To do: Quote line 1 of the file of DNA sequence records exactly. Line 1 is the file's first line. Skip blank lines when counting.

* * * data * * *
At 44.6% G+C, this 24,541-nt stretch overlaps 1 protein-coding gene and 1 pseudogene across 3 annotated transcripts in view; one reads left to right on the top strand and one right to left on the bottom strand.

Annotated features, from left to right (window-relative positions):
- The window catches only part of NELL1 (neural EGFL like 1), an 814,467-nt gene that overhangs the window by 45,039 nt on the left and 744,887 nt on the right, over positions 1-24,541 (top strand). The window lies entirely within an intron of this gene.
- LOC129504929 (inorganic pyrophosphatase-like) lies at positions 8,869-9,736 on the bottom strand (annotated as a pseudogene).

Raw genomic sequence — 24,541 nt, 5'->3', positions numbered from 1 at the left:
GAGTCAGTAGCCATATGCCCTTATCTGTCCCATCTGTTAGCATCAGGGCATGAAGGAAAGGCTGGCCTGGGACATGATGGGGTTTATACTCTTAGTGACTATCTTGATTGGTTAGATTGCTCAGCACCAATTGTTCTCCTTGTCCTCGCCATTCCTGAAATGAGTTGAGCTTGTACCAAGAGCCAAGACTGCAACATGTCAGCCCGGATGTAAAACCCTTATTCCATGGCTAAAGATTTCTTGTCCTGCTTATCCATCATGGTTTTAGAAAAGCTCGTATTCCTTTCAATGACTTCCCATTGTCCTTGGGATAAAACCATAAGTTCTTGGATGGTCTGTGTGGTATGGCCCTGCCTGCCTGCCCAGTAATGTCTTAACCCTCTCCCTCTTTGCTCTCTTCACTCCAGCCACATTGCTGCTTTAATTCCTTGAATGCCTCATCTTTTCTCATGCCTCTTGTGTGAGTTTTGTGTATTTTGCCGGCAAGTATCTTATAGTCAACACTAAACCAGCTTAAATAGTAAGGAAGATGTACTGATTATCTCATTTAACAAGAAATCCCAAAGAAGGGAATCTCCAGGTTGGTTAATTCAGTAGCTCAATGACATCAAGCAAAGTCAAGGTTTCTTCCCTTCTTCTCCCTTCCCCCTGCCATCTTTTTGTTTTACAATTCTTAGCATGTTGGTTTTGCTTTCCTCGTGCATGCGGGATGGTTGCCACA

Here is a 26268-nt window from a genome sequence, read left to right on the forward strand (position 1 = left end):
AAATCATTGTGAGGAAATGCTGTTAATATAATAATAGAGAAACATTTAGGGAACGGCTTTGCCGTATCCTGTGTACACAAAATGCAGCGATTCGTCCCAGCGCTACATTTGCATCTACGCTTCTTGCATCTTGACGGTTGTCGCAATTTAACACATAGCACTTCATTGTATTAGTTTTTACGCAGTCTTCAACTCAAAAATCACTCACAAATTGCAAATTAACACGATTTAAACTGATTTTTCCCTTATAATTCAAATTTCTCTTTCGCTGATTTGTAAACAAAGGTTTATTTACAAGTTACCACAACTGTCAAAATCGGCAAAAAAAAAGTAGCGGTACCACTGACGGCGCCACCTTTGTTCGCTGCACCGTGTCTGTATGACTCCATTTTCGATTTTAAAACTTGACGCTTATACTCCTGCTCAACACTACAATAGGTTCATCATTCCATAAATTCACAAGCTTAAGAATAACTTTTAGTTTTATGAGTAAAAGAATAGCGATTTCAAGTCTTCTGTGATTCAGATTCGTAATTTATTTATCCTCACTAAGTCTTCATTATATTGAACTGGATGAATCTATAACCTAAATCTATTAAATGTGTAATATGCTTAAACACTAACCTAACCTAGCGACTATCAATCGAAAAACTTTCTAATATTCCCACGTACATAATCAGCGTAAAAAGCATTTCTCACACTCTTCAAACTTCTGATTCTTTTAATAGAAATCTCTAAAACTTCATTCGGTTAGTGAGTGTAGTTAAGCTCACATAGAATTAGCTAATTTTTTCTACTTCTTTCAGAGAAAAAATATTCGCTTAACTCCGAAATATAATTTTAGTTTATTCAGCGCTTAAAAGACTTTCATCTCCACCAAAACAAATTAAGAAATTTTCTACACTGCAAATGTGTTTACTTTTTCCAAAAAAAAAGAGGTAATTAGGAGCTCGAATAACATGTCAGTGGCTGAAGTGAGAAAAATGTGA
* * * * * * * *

At 44.6% G+C, this 24,541-nt stretch overlaps 1 protein-coding gene and 1 pseudogene across 3 annotated transcripts in view; one reads left to right on the top strand and one right to left on the bottom strand.